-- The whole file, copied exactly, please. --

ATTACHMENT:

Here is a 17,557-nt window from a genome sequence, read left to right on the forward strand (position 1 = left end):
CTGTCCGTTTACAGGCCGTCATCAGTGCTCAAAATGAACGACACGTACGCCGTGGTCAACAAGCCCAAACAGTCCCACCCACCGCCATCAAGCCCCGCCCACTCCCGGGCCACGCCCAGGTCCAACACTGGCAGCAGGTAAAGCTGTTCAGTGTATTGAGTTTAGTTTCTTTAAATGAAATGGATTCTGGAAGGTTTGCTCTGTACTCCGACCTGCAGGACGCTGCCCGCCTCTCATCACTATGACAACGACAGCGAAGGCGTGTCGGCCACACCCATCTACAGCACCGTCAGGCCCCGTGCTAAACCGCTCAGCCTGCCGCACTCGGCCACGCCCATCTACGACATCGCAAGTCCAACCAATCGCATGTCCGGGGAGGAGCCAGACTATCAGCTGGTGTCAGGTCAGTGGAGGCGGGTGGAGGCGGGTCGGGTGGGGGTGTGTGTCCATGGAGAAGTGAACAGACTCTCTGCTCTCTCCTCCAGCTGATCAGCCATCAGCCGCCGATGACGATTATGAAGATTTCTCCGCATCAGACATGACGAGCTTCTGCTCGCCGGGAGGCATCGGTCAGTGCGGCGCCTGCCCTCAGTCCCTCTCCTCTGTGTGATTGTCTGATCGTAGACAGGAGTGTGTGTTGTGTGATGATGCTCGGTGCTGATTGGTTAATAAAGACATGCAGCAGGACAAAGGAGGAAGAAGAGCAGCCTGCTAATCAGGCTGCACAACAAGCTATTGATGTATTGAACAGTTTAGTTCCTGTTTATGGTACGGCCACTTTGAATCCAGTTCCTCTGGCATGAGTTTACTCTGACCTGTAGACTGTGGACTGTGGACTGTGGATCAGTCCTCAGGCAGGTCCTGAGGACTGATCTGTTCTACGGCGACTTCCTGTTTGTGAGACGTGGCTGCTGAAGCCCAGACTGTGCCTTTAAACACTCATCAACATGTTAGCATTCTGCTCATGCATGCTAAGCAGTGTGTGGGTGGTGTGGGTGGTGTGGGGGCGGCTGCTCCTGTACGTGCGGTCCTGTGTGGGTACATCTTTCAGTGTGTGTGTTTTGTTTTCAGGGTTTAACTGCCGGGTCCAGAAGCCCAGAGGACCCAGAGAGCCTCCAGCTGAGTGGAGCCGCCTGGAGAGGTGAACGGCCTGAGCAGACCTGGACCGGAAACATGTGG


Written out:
Here is a 17,557-nt window from a genome sequence, read left to right on the forward strand (position 1 = left end):
CTGTCCGTTTACAGGCCGTCATCAGTGCTCAAAATGAACGACACGTACGCCGTGGTCAACAAGCCCAAACAGTCCCACCCACCGCCATCAAGCCCCGCCCACTCCCGGGCCACGCCCAGGTCCAACACTGGCAGCAGGTAAAGCTGTTCAGTGTATTGAGTTTAGTTTCTTTAAATGAAATGGATTCTGGAAGGTTTGCTCTGTACTCCGACCTGCAGGACGCTGCCCGCCTCTCATCACTATGACAACGACAGCGAAGGCGTGTCGGCCACACCCATCTACAGCACCGTCAGGCCCCGTGCTAAACCGCTCAGCCTGCCGCACTCGGCCACGCCCATCTACGACATCGCAAGTCCAACCAATCGCATGTCCGGGGAGGAGCCAGACTATCAGCTGGTGTCAGGTCAGTGGAGGCGGGTGGAGGCGGGTCGGGTGGGGGTGTGTGTCCATGGAGAAGTGAACAGACTCTCTGCTCTCTCCTCCAGCTGATCAGCCATCAGCCGCCGATGACGATTATGAAGATTTCTCCGCATCAGACATGACGAGCTTCTGCTCGCCGGGAGGCATCGGTCAGTGCGGCGCCTGCCCTCAGTCCCTCTCCTCTGTGTGATTGTCTGATCGTAGACAGGAGTGTGTGTTGTGTGATGATGCTCGGTGCTGATTGGTTAATAAAGACATGCAGCAGGACAAAGGAGGAAGAAGAGCAGCCTGCTAATCAGGCTGCACAACAAGCTATTGATGTATTGAACAGTTTAGTTCCTGTTTATGGTACGGCCACTTTGAATCCAGTTCCTCTGGCATGAGTTTACTCTGACCTGTAGACTGTGGACTGTGGACTGTGGATCAGTCCTCAGGCAGGTCCTGAGGACTGATCTGTTCTACGGCGACTTCCTGTTTGTGAGACGTGGCTGCTGAAGCCCAGACTGTGCCTTTAAACACTCATCAACATGTTAGCATTCTGCTCATGCATGCTAAGCAGTGTGTGGGTGGTGTGGGTGGTGTGGGGGCGGCTGCTCCTGTACGTGCGGTCCTGTGTGGGTACATCTTTCAGTGTGTGTGTTTTGTTTTCAGGGTTTAACTGCCGGGTCCAGAAGCCCAGAGGACCCAGAGAGCCTCCAGCTGAGTGGAGCCGCCTGGAGAGGTGAACGGCCTGAGCAGACCTGGACCGGAAACATGTGG